Our cultural institutions are collapsing – the most obvious solution is to charge tourists

I love museums, and I love the very British obsession with them. Not just the big institutions that stand proudly in our big cities, but the smaller oddities: the Framework Knitters Museum in Ruddington, Nottinghamshire, or the Bakelite Museum in Somerset (temporarily closed, and waiting for a new home). They speak to us as a nation of hobbyists and the obscure: these places are the proud foundation of a niche in a society whose interests are becoming depressingly mainstream.

But museums are also cults. When we talk about free entry for them – and there are hundreds of museums and galleries that offer this – people get very emotional, in the same way they do about the National Health Service. It is as if we believed that free entry was a constitutional right, and attempts to monetize it were an invasion of our freedom.

In a perfect world, it is true, that all our museums would be free to enter. But, as I have said more than once before in this column, there is no more money. So I agree with Mark Jones, former head of the British Museum, who said at the weekend that his old manor should charge foreign visitors to see the wonders of ancient Mesopotamia and Japan.

This area was previously home to the British Museum. I remember the joke about ten years ago, when he proposed an entrance fee for groups of tourists, a policy that has not yet been implemented – although large groups have to book in advance, and are excluded from certain rooms.

Now is the time. I don’t understand why museums haven’t been more aggressive in charging fees in recent years. Why should tourists enter our museums for free? They pay tour operators and hotels, after all, and many of the visitors are rich: the cost of tickets is likely to change little. Some believe that museums that hold the world’s greatest treasures have a moral obligation not to charge visitors; I think this is pie-in-the-sky nonsense. Museums, like anyone else, have bills and staff to pay, and although we in Britain already fund museums through our taxes, there is no contribution from people from abroad.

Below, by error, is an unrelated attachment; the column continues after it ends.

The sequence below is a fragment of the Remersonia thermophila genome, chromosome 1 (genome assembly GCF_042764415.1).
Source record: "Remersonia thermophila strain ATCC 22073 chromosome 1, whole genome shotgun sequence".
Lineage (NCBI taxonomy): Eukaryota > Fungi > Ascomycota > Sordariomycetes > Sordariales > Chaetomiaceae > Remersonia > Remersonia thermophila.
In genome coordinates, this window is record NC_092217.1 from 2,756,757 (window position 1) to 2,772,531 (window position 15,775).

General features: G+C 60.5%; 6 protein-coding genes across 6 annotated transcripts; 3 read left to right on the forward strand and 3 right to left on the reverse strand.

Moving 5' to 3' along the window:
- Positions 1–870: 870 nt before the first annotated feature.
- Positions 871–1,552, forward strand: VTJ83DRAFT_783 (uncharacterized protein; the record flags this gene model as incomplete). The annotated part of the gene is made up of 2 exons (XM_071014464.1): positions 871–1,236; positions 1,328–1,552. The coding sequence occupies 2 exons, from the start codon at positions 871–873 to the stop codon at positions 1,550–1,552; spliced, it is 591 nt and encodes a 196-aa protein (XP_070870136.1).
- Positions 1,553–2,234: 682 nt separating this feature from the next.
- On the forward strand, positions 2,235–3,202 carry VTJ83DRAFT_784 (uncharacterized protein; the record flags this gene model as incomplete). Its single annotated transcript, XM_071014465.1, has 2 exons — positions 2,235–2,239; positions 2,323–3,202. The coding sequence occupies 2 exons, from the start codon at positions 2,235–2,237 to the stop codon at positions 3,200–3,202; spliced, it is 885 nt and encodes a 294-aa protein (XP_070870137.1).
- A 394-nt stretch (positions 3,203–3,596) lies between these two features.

Why should tourists enter our museums for free?

Why should tourists enter our museums for free? – Mike Kemp/In Pictures via Getty Images

I really want to go beyond Jones. He thinks foreign visitors under the age of 25 should not have to pay. In contrast, as a way of attracting young minds, and especially the less advantaged, I would recommend free entry for anyone under 18 unless they come from abroad – which could be discriminatory, but young tourists visiting our national institutions are extremely important. they will probably be able to give a museum ticket.

There are plenty of institutions poorer than the British Museum. My current hobby horse – the withdrawal of local council funding from major arts institutions – means that museums across the country have a dire future, and entry fees would do little to stop the closure of those venues. their advice is spot on. on the brink of bankruptcy (or, in the case of Birmingham, already).

As much as people like cake – and I like cake almost as much as I like museums – the beauty of the cafe and gift shop is not enough to keep the wolf from the door.

In recent years, Britain has been squaring up to the idea of ​​a tourist tax, which is already in place in many parts of Europe, and it seemed extremely sensible.

If you want to gauge its potential here, look at Manchester, which began trialling a tourism tax in 2022. Its charges were modest – £1 per night per room for selected hotels in the city – and yet the revenue collected in the first year. £2.8 million. Our museums and galleries may only see a fraction of this, but with higher fees – which I am all for – the money could be spread further. Manchester is a confident city, mixing commercialism with civic pride. Others could learn from him.

Also note that Manchester’s tourist tax is not intended as a deterrent, unlike (say) Venice’s €5 (£4.20) fee for day visitors, which is expressly designed as a deterrent. But such measures are working their way into Britain. The council run by Bournemouth, Christchurch and Poole recently proposed the country’s first “coastal tourism tax”, although it was put on hold earlier this week after opposition from local hotels.

In Brighton, you now have to pay £1 to visit the pier if you live outside the area. The fee is small, but it raised the question of what constitutes “local”: many visitors worry that they live just outside the area. It is therefore necessary to implement such fees with a careful eye on the geographical reach, and to serve those who live “nearby, but not nearby”.

Last week, I predicted a bleak future for the arts under Labor – although, admittedly, one that would be no bleaker than life under the current Government. But Mark Jones has proposed something that could provide a lifeline for many parts of the cultural sector. I can’t help but doubt that the people who oppose charging entry fees are the same people who oppose most corporate sponsorships. Where they think the money will come is anyone’s guess.

It is certainly not going to come from the next government.

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